Walz fears political repercussions if he declares state of emergency over COVID

Walz fears the "political fallout" over another state of emergency, especially the loss of his health commissioner, Jan Malcolm.

Background: Minnesota Capitol building (Matthew Deery/Flickr). Left: Gov. Tim Walz/Minnesota Governor's Office.

Minnesota Gov. Tim Walz has admitted that declaring another state of emergency in the face of rising COVID cases would lead to negative political repercussions.

In a Wednesday call with reporters — from Finland, no less — the governor said he won’t invoke emergency powers while Minnesota’s COVID cases spiked to the highest 7-day average in the United States.

As reported by Fox 9’s Theo Keith, Walz said a state of emergency is “just not as effective of a tool right now,” adding that declaring one would not magically lower Minnesota’s death rate.

In addition, he fears “political fallout” over another state of emergency, especially the loss of his health commissioner, Jan Malcolm. Although she has served in that role since Jan. 2018, she has never been confirmed by the GOP-controlled Minnesota Senate. Republican senators effectively wield the power to remove her if they so choose.

“It was a tool that worked incredibly effectively pre-vaccine,” Walz said, according to the Star Tribune. “But it comes at a cost both to the public and it comes at a cost obviously, politically. And don’t take light that this is politics about an election, it is politics about effectiveness.”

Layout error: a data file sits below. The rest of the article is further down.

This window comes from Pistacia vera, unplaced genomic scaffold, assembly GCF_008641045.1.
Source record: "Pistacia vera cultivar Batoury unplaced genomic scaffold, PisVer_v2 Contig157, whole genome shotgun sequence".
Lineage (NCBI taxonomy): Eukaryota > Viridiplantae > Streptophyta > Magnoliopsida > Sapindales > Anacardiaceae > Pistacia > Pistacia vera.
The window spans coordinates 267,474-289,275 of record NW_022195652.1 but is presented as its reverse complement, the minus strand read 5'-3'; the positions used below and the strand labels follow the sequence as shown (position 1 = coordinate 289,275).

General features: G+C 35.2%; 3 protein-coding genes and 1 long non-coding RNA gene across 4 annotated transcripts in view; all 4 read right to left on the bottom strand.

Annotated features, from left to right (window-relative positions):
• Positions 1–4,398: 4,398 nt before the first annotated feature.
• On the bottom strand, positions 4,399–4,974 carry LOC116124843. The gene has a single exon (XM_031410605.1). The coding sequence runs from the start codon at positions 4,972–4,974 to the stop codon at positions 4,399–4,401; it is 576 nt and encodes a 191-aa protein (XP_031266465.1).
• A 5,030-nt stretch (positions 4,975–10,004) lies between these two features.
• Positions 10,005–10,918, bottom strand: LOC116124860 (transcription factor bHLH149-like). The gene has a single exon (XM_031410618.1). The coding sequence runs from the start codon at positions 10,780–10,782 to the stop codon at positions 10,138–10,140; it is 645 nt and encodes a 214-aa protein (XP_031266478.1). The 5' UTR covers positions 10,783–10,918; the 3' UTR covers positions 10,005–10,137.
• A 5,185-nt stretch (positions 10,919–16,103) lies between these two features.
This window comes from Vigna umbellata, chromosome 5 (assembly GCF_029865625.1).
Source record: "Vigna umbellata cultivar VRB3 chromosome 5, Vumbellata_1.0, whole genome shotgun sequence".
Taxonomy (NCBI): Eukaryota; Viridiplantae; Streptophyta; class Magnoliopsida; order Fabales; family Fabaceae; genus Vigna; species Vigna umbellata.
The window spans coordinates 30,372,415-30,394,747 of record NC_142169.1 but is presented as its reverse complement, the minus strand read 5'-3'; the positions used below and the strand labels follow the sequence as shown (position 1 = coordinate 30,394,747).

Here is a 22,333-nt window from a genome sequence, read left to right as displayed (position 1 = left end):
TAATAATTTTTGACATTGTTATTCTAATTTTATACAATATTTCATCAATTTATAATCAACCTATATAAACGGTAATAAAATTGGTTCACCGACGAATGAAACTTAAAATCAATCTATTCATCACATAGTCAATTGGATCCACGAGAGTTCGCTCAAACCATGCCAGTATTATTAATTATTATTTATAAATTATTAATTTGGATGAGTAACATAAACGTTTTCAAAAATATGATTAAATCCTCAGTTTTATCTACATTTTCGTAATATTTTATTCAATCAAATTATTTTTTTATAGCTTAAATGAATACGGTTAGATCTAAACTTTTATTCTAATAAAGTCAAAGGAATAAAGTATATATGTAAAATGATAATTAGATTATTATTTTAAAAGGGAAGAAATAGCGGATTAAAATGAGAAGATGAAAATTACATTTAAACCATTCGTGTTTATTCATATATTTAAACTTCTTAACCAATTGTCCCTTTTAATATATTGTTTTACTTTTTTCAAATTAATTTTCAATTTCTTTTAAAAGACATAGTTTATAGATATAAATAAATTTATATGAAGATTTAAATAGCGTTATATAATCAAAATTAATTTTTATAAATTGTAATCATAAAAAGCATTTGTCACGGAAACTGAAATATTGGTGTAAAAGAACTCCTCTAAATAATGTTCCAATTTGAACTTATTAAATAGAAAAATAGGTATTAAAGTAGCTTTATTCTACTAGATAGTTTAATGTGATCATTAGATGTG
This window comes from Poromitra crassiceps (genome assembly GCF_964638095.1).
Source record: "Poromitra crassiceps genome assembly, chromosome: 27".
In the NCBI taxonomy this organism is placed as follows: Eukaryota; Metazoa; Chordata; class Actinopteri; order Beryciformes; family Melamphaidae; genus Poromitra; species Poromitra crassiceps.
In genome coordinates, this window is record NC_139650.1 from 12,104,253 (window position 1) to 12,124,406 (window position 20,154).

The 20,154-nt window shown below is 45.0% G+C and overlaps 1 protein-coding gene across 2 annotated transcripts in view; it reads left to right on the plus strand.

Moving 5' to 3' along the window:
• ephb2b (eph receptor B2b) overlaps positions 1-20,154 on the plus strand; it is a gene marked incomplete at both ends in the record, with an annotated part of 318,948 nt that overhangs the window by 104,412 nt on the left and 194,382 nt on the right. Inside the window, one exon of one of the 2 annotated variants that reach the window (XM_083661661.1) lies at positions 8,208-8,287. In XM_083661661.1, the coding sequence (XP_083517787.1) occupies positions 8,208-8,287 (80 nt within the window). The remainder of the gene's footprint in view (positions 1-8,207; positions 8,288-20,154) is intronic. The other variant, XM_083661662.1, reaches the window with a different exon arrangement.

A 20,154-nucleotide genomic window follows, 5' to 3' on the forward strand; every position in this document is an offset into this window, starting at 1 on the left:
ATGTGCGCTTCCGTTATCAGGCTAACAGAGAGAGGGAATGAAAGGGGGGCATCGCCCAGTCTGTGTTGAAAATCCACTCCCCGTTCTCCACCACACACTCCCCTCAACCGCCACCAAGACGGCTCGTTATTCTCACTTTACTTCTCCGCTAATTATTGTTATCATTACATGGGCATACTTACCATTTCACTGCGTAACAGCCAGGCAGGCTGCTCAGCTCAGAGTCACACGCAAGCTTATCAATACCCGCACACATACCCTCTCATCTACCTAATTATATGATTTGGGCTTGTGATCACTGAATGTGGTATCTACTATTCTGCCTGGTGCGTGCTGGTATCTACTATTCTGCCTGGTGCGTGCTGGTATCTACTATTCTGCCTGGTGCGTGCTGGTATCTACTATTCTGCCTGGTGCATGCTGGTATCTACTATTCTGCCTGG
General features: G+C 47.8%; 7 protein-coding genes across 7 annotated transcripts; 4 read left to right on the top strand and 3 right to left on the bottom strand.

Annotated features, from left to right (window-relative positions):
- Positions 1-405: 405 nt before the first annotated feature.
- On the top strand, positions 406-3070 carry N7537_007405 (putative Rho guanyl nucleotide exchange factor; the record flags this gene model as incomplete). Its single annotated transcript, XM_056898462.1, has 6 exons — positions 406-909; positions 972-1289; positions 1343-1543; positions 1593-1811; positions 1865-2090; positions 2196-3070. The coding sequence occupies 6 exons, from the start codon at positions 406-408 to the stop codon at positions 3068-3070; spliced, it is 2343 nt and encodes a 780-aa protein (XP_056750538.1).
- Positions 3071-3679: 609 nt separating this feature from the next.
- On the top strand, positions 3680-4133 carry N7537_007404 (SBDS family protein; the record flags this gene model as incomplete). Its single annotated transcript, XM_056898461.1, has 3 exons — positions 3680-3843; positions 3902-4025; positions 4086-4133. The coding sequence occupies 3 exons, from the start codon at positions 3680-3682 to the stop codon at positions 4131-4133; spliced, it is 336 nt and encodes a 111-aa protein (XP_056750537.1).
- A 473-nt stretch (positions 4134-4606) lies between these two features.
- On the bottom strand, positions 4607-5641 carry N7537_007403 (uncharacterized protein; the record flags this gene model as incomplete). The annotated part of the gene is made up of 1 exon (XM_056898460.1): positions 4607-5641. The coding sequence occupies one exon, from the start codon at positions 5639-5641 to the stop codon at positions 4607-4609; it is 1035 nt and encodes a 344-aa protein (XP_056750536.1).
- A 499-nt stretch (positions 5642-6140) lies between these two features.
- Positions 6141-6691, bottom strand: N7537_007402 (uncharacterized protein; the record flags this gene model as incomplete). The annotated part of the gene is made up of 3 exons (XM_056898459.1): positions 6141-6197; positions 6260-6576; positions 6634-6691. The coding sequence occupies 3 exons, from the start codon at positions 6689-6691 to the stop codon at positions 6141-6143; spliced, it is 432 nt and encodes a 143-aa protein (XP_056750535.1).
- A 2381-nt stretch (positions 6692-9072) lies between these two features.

Walz possessed emergency powers from March 2020 until June 2021, when he had the authority to implement mask mandates and limit indoor capacities. He maintained on his call that the previous state of emergency saved lives.

Chairman of the Foundation for Minnesota’s Future, Kevin Poindexter, released a statement Thursday in reaction to Walz’s remarks.

“I’m sure the Governor is handling very important business in Finland that can’t wait while our hospitals are being overrun under a surge of COVID cases. However, the people of Minnesota should be outraged by the Governor’s admission today that while he held emergency powers for more than 400 days and told us to follow the science, we know now that it was political science he was following the entire time,” he said.

“The current surge in cases doesn’t fit his politics right now especially while he is on his taxpayer-funded tour of Europe. I hope the Governor will clarify these remarks, maybe from his secret email account while he continues his travels outside of Minnesota.”